By Brianna Labuskes
Published on: October 29, 2019
Atmospheric and at times brooding, this mystery is unique in how it draws the reader into understanding how different life on an isolated island located off the coast of Maine can truly be.
A detective returns to her haunted past, with deadly consequences, in an icy novel of psychological suspense by the Washington Post and Amazon Charts bestselling author of Girls of Glass.
Detective Mia Hart never planned to return home. One terrifying summer night, Mia lost two of her closest friends to suicide. Scarred and broken, she fled St. Lucy’s, a small island off the coast of Maine.
Now fifteen years later, when the body of a journalist is fished out of the bay near St. Lucy’s cliffs, Mia is forced to help with the case—and face all she’s been running from. As she approaches the island, the wintery winds of Black Rock Bay usher Mia home again.
When Mia digs into the reporter’s death, she finds he left behind a written clue: It wasn’t suicide. Mia soon discovers it’s her own tragic past he was referring to. Now, as she tries to untangle a web of lies, Mia realizes that solving this case means becoming the next pawn in someone’s blood-chilling game of truth or die.
There was something a little different in this detective story than some of others I’ve recently read. First, it takes place on a remote island off of Maine. Winter is setting in and opportunities to leave the island for the mainland are not always available. To make matters even more difficult, wifi availability is sketchy and hinders communication for the detectives when they need information from the mainland. Second, the islanders are deeply impacted and probably even a bit scarred by the island’s remoteness. Not only are Individuals in the town required to play multiple roles to keep the island running, but the remoteness has taught them not to look down on those from the mainland and not be open up to new people – it is as if the mainlanders are beneath contempt. This makes for a very unusual inquiry process for the detectives as they try to get answers for their many questions.
The story opens with Detective Mia Hart and Detective Izzy Santiago arriving by a ferry in Black Rock Bay. The body of a man had been found in the water. Mia grew up on the island, but her time there ended in tragedy – suicide of two fellow teenagers, but to make matters worse she was the third individual in this potential suicide pact, but is the only one who made it out that night alive. Part of the issue for her is that her memory of the event is severely limited. The doctors said it was probably repressed memory, but there’s always the question of whether that it correct.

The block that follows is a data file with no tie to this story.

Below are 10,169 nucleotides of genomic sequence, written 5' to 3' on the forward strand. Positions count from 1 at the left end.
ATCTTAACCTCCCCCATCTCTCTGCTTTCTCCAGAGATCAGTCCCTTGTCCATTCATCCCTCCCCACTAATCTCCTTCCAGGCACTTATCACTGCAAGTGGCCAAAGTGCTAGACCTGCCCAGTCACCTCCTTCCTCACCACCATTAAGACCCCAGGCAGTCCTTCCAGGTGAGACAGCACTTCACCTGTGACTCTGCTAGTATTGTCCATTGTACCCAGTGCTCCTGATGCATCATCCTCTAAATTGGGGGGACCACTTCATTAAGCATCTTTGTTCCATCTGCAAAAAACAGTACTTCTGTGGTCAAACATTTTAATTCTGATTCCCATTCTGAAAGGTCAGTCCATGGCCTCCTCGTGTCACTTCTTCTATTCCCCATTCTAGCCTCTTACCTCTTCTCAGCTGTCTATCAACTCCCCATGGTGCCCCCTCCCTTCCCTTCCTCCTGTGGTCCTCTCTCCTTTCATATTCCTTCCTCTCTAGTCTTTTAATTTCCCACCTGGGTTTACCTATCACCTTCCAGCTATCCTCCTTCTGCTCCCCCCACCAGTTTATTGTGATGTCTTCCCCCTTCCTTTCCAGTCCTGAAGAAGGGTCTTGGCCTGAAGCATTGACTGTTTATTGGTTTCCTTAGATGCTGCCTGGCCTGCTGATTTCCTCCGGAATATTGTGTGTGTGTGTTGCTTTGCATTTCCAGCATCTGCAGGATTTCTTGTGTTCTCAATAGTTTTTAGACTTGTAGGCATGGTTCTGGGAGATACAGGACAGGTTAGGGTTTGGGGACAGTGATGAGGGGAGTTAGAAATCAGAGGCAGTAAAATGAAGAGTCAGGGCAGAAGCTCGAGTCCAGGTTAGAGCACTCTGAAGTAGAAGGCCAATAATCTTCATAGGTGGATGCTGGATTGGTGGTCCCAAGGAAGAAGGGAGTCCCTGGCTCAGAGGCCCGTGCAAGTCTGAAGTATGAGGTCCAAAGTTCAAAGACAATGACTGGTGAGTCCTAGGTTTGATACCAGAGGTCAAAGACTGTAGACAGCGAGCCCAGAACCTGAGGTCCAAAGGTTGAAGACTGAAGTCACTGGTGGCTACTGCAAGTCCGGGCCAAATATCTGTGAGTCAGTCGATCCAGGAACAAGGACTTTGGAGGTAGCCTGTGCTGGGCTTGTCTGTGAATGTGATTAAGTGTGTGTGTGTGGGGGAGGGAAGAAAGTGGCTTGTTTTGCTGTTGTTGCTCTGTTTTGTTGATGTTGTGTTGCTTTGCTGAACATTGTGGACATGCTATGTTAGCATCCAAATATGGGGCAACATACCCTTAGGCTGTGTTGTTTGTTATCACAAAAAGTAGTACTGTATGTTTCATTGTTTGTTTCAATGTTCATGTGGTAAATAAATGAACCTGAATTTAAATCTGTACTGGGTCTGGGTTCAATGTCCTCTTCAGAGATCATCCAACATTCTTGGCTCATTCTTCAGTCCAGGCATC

For about 75% of the book, you watch as Mia and Izzy try and try again to get the answers they need or try to figure out the questions they truly need to ask. The islanders only want to talk so much and even then they only really communicate with Mia since she is ‘one of them’ and not Izzy. The whole process goes slower than they’d like. However, every question they ask keeps them going in circles – is the potential suicide/murder they are investigating a stand alone and how is it related to the double suicide of the past – if it does at all.
The ending scenes (last 25%) were different than I had anticipated. I wasn’t surprised by the culprit(s?), but I was surprised at the change of pace or tone of the book in those last parts and how it all came together. It is probably no surprise that the past eventually gets learned. But as we learn the truth behind the past suicide pact event, all I could think of was how incredibly sad it really was that these lives were cut so short and so many had been hurt.
Overall, I really enjoyed reading this story. I loved the atmosphere and the difficulties they had on the island as Mia and Izzy investigated. So, if you enjoy mysteries and thrillers that have a closed-in feel where the potential suspects are all stuck together (in a sense), then you may want to give this book a try.
Rating: 4 stars
Thanks to Netgalley and Thomas & Mercer for the advanced reader copy and opportunity to provide an honest review.
One thought on “Black Rock Bay – Book Review”
This sounds positively delicious. I will definitely be looking for this one. Thanks for telling me about it.